Ban the Trail Tweets

You may understand a few things about my personality at this point; particularly the idea that I have my own personal set of rules and I expect no one else in the world to even understand them, let alone follow suit. My rules are elementary (to me), yet to others they seem full of antitheses. If you take the time to scrutinize more closely, you’ll find my general rule of life be quite simplistic: Savor every moment.

That’s why I’m a trail runner.

And yes, savoring life can have different pictures within the same frame: I love the fitness involved within the art of running, but I’d like my aide stations to be filled with M&M’s and my finish line to feature pulled pork sandwiches. I love morning runs, but I’d prefer them to start MID-morning. I love to start off a race with a group of new-found friends and my all-time very favorite runner in the world, then end up on my own in the middle of the wilderness. I use the road for running when I need to think something through completely…the trail is for thinking about nothing but the intensity of the moment. And I love to blog, but I have little use for social media.

Trail running invites you to become a minimalist, to focus, to test your personal limits in ways you never dreamed of before, and to truly, deeply understand that there is no room on the trail for worrying that you may lose both your dignity and your pride, especially if you showed up at the start line with too much to begin with.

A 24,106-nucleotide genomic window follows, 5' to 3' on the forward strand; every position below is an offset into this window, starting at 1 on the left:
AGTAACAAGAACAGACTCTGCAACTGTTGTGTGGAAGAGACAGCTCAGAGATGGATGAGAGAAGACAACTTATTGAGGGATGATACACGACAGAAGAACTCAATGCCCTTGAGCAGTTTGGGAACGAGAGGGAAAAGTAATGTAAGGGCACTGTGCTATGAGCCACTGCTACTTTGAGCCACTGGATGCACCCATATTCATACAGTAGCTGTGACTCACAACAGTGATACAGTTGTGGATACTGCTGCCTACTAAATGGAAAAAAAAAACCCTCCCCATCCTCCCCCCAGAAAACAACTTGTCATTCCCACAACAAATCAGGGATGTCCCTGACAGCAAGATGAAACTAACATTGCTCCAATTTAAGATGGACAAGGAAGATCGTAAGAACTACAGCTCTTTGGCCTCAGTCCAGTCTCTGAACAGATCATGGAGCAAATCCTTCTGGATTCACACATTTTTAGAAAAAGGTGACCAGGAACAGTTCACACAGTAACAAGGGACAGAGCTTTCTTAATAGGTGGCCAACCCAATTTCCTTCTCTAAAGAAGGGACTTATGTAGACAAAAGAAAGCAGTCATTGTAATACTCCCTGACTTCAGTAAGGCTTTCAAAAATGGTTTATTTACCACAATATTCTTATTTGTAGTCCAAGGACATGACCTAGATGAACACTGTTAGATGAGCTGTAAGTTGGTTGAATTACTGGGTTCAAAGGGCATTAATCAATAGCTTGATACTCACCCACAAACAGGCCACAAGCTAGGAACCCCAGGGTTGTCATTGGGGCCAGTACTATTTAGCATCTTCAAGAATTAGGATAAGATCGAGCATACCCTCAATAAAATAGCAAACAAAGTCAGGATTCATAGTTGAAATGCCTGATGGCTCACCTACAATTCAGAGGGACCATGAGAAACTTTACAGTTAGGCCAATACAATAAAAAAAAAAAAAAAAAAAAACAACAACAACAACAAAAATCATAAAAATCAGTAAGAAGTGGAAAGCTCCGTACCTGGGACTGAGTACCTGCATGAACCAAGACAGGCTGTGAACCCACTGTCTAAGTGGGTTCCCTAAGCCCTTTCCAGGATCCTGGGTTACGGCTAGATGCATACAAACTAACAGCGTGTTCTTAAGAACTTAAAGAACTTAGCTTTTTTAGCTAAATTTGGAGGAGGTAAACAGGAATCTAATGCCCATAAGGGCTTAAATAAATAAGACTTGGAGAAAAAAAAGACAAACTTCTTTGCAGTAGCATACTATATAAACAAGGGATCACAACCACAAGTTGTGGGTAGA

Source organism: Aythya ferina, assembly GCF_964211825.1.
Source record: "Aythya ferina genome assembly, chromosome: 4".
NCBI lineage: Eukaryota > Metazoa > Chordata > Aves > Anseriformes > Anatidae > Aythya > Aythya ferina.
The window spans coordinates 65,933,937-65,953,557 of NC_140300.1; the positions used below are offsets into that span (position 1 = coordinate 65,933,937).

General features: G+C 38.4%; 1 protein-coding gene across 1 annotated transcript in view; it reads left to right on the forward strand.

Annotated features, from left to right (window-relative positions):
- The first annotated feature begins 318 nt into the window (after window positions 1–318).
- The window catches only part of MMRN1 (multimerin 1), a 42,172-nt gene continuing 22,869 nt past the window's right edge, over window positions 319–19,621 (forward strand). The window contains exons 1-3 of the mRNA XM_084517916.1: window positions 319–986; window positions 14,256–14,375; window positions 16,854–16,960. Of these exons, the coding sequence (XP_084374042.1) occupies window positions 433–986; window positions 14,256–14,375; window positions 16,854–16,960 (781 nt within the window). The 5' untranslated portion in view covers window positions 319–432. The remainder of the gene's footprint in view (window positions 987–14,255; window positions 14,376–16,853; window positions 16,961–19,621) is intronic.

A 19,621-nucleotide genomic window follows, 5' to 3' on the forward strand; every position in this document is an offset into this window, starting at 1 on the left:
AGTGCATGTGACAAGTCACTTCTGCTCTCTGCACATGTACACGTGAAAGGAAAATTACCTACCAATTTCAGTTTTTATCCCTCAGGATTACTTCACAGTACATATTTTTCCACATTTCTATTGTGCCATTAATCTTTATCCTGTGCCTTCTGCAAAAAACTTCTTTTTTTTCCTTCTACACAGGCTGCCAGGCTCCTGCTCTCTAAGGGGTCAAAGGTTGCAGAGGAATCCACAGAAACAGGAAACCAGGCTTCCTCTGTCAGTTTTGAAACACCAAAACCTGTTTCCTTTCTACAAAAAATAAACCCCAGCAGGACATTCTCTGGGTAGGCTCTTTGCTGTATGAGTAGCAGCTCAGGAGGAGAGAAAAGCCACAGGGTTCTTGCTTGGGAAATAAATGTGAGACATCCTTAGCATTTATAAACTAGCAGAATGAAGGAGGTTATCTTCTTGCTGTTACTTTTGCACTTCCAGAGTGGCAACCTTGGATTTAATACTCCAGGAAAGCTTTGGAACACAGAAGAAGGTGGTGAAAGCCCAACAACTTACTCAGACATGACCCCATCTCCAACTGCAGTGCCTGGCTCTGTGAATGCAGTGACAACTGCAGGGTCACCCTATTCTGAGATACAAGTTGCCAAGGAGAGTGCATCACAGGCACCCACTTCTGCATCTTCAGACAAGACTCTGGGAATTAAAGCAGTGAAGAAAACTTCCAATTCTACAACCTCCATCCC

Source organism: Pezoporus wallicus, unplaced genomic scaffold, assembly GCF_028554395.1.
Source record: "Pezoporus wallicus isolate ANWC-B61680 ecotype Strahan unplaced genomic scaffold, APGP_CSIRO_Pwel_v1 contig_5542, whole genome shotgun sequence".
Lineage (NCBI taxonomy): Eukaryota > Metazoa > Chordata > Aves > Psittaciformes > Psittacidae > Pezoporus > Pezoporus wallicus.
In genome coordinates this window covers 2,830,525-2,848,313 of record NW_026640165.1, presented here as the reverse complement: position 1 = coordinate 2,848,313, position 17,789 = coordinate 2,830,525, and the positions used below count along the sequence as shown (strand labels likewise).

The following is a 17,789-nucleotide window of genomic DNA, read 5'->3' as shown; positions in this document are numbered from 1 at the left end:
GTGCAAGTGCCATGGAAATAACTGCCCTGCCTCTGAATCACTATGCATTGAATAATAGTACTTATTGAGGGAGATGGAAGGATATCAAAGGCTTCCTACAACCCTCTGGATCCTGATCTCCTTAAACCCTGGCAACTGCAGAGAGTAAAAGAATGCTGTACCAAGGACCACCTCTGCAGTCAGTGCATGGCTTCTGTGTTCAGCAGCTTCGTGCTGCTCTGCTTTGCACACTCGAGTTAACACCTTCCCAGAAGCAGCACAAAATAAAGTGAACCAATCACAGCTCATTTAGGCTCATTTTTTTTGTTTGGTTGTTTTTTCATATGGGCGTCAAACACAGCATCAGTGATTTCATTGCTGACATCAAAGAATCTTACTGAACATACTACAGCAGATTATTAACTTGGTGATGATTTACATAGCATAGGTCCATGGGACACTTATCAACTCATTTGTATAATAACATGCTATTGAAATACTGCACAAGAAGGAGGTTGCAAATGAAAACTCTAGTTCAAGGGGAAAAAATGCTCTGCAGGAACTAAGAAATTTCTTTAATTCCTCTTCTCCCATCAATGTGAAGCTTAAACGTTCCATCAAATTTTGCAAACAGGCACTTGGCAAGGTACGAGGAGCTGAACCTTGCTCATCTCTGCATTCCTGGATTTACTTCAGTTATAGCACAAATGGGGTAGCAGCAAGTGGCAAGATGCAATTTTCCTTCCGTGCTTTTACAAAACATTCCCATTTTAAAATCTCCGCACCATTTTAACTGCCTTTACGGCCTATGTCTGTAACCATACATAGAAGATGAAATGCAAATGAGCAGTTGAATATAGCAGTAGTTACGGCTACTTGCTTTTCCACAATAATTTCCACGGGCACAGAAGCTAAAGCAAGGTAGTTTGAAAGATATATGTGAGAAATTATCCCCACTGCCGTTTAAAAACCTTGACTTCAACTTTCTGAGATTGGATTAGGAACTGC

And that kind of place, compadres, has no room for Tweets or Instagramming while en route.

I understand that you have friends back home who are waiting to hear how your run went. That you love to post new, fun things on your Facebook page….that you have a bazillion followers who are waiting for a hashtag to appear on their screens…

Save it for another time. Save it for the bar later that evening or better yet, for the next day, when I (and other trail running purists) am far, far away.

Admittedly, asking that you take a break from your Tweets is self-serving on my part. I’m in the woods, I’m in the moment. I don’t want to think about technology in any way shape or form, with the exception of the technology behind the treads on my zero drop Inov8’s. In my opinion, the trail is just not the place for it. To put it mildly.

However, the bonus for you, if you are able to tear yourself away from your uploadable features (at least while you are hanging around the finish line with a beer and a burger and a whole slew of people who love the experience just as much as you do), is that you will be lucky enough to remember exactly what it means to just “be.”

Remembering to just “be” is to experience life as a kid again, where worries are simply ideas thrown out there by songs on the radio and stress is something you only experience through the movies. As soon as you bring your smartphone out and start posting cute little sayings on your wall for the whole world to see, the moment of just “being” is abruptly slammed shut and both you and the trail runners around you are prematurely forced back into reality.

So instead of worrying about your 987 “Friends” on Facebook, think about your friends on the trail, the moment, and the idea of savoring this beautiful life you’ve been gifted with.

Finish Line Pulled Pork

1 tsp vegetable oil
4 lb pork shoulder roast
1 1/2 cups barbecue sauce
1/2 cup Dr. Pepper
1 TBL Worcestershire Sauce
1 tsp cajun seasoning
8 burger buns

Toss it all in a crock pot, cook it on high for about 5 hours (until the pork shreds easily with two forks). Add a little water during cooking if it looks like it’s dry. But not much. Maybe 1/2 cup. When time’s up, shred the pork and serve it on the buns.


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